Studying with dyslexia/dyscalculia
Dyslexia and dyscalculia are learning difficulties that can hinder your study progress. If you are dyslexic, you may have trouble reading and writing without errors as well as processing information. Students with dyscalculia may find it difficult to process numerical data and mathematical calculations. The University of Groningen has various arrangements and facilities for students with dyslexia or dyscalculia.
What are the options?
If you encounter obstacles to studying due to dyslexia or dyscalculia, we will work with you to overcome these as best we can, for example, by providing extra time during examinations and text-to-speech software, or adopting a more lenient approach to spelling or calculation errors.
What do you have to take into account?
The University of Groningen does not automatically approve facilities that you were allowed to use during your previous education. The facilities recommended are determined based on the dyslexia/dyscalculia declaration, the accompanying diagnostic report and possibly a one-on-one consultation with the student counsellor. Your degree programme’s Board of Examiners will decide which of the facilities will be allocated. The learning outcomes of the degree programme will be taken into account and the Board of Examiners will assess whether the facilities are practically feasible.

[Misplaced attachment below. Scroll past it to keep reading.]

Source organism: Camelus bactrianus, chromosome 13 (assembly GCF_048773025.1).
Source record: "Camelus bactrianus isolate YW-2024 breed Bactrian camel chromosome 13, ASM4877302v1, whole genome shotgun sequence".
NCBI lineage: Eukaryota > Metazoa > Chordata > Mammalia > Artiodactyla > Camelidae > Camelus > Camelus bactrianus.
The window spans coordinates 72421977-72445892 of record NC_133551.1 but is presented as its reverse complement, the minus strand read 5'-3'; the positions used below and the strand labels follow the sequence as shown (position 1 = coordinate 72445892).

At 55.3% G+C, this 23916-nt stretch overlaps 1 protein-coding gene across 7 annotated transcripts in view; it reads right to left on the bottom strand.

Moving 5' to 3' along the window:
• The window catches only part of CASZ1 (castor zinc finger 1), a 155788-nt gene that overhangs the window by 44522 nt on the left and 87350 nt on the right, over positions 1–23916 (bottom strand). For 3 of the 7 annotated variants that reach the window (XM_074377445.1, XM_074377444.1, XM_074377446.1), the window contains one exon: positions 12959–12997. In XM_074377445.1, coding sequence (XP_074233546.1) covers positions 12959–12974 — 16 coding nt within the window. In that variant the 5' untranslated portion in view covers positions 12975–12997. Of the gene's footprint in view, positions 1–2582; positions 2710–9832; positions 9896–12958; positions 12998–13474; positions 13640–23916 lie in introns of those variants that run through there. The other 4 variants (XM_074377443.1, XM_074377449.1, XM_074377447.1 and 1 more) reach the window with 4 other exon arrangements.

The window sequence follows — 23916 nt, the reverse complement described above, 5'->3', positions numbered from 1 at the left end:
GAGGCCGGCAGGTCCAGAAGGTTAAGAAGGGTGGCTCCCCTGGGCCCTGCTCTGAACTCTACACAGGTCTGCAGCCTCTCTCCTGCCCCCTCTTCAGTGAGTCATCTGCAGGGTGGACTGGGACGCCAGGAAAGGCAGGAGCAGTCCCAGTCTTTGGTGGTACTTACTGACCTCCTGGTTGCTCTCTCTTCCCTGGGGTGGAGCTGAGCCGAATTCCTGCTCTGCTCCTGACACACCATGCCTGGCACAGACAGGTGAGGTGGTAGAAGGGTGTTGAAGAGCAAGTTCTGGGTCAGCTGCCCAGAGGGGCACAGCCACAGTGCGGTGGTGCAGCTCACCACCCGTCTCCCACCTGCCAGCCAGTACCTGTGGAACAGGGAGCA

What do you need to do?
If you want to make use of the facilities available for students with dyslexia or dyscalculia, please fill in our online information tool about exam facilities. Depending on the nature of your request, the application process may involve booking an appointment with an academic/study advisor and/or with a student counsellor, or filing an online application. The student counsellors at the Student Service Centre (SSC) will assess your request and advise your degree programme’s Board of Examiners about the suitable facilities.
If dyslexia or dyscalculia is affecting your studies and causing you to delay your studies and/or to adjust your study plan, you should speak up as soon as possible. Your degree programme’s study advisor can talk to you about creating a realistic study plan or a possible lowering of the BSA threshold. You may also be eligible for additional facilities and/or financial arrangements in the event of a study delay. The student counsellors at the Student Service Centre (SSC) can provide you with more information about this.
- The Student Service Centre (SSC) offers various courses and workshops, such as the Dyslexia, Information and Study Tips workshop. For more for information or to register, send an email to email@example.com. These courses and workshops can be found on Student Portal.
- The Academic Communication Skills Manual contains recommendations and guidelines for completing written assignments and other communication tasks.
- On the Balans Digitaal website, you can find information about dyslexia and dyscalculia.
- In the video “Proef op de som – studeren met dyscalculie” by Arteveld University College in Belgium, students talk about their experiences.
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|Last modified:||22 August 2019 3.11 p.m.|